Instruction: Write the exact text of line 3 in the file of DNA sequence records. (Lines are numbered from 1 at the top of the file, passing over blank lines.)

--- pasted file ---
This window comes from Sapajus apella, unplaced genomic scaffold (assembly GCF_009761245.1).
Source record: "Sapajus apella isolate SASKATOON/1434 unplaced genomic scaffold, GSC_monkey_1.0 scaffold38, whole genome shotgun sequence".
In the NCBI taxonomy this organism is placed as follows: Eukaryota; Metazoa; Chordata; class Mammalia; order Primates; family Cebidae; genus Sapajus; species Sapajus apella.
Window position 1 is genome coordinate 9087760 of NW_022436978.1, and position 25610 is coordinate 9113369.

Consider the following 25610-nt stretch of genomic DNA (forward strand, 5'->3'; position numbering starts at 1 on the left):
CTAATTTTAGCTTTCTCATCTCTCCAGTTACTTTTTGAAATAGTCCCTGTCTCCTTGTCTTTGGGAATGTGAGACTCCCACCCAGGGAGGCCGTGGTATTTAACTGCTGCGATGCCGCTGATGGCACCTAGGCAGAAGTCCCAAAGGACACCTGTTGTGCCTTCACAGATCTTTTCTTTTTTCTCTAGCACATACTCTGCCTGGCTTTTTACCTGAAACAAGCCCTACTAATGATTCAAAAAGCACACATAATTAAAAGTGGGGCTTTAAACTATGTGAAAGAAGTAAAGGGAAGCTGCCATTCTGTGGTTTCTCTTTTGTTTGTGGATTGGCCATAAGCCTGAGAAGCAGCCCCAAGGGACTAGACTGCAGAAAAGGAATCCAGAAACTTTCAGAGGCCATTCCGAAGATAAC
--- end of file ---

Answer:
In the NCBI taxonomy this organism is placed as follows: Eukaryota; Metazoa; Chordata; class Mammalia; order Primates; family Cebidae; genus Sapajus; species Sapajus apella.